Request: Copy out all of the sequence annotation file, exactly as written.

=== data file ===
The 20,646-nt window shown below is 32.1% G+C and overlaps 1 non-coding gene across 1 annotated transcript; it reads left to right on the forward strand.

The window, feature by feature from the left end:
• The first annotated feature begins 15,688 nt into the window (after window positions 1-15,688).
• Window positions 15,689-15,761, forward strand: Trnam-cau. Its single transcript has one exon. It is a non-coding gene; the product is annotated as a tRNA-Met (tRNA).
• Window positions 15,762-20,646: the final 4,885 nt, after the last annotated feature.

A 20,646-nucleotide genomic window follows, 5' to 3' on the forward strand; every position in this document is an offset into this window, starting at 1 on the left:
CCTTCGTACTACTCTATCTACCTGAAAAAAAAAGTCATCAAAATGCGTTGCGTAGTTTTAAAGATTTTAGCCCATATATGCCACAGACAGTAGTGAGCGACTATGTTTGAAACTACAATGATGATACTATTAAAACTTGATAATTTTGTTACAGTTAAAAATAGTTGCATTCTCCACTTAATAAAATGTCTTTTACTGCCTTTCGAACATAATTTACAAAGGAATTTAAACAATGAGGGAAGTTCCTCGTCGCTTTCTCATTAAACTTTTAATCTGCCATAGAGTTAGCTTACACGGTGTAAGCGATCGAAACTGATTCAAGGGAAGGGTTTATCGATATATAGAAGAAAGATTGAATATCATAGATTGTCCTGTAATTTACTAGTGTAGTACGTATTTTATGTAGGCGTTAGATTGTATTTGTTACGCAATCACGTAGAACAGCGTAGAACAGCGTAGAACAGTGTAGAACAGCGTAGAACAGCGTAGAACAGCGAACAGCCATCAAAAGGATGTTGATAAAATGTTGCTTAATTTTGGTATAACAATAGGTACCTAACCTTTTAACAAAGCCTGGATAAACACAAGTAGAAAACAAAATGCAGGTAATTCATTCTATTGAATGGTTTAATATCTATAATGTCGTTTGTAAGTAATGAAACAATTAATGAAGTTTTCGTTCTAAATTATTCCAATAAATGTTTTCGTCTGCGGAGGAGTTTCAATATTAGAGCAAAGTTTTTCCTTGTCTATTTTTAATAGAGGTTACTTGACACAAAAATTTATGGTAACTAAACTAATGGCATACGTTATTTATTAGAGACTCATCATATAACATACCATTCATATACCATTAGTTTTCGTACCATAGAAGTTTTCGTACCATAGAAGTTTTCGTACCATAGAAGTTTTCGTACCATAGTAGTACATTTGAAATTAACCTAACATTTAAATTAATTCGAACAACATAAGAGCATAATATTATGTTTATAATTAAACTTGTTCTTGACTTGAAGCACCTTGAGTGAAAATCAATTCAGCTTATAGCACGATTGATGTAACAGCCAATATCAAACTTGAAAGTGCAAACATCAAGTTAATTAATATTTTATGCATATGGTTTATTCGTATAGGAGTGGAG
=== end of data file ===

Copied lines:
The 20,646-nt window shown below is 32.1% G+C and overlaps 1 non-coding gene across 1 annotated transcript; it reads left to right on the forward strand.

The window, feature by feature from the left end:
• The first annotated feature begins 15,688 nt into the window (after window positions 1-15,688).
• Window positions 15,689-15,761, forward strand: Trnam-cau. Its single transcript has one exon. It is a non-coding gene; the product is annotated as a tRNA-Met (tRNA).
• Window positions 15,762-20,646: the final 4,885 nt, after the last annotated feature.

A 20,646-nucleotide genomic window follows, 5' to 3' on the forward strand; every position in this document is an offset into this window, starting at 1 on the left:
CCTTCGTACTACTCTATCTACCTGAAAAAAAAAGTCATCAAAATGCGTTGCGTAGTTTTAAAGATTTTAGCCCATATATGCCACAGACAGTAGTGAGCGACTATGTTTGAAACTACAATGATGATACTATTAAAACTTGATAATTTTGTTACAGTTAAAAATAGTTGCATTCTCCACTTAATAAAATGTCTTTTACTGCCTTTCGAACATAATTTACAAAGGAATTTAAACAATGAGGGAAGTTCCTCGTCGCTTTCTCATTAAACTTTTAATCTGCCATAGAGTTAGCTTACACGGTGTAAGCGATCGAAACTGATTCAAGGGAAGGGTTTATCGATATATAGAAGAAAGATTGAATATCATAGATTGTCCTGTAATTTACTAGTGTAGTACGTATTTTATGTAGGCGTTAGATTGTATTTGTTACGCAATCACGTAGAACAGCGTAGAACAGCGTAGAACAGTGTAGAACAGCGTAGAACAGCGTAGAACAGCGAACAGCCATCAAAAGGATGTTGATAAAATGTTGCTTAATTTTGGTATAACAATAGGTACCTAACCTTTTAACAAAGCCTGGATAAACACAAGTAGAAAACAAAATGCAGGTAATTCATTCTATTGAATGGTTTAATATCTATAATGTCGTTTGTAAGTAATGAAACAATTAATGAAGTTTTCGTTCTAAATTATTCCAATAAATGTTTTCGTCTGCGGAGGAGTTTCAATATTAGAGCAAAGTTTTTCCTTGTCTATTTTTAATAGAGGTTACTTGACACAAAAATTTATGGTAACTAAACTAATGGCATACGTTATTTATTAGAGACTCATCATATAACATACCATTCATATACCATTAGTTTTCGTACCATAGAAGTTTTCGTACCATAGAAGTTTTCGTACCATAGAAGTTTTCGTACCATAGTAGTACATTTGAAATTAACCTAACATTTAAATTAATTCGAACAACATAAGAGCATAATATTATGTTTATAATTAAACTTGTTCTTGACTTGAAGCACCTTGAGTGAAAATCAATTCAGCTTATAGCACGATTGATGTAACAGCCAATATCAAACTTGAAAGTGCAAACATCAAGTTAATTAATATTTTATGCATATGGTTTATTCGTATAGGAGTGGAG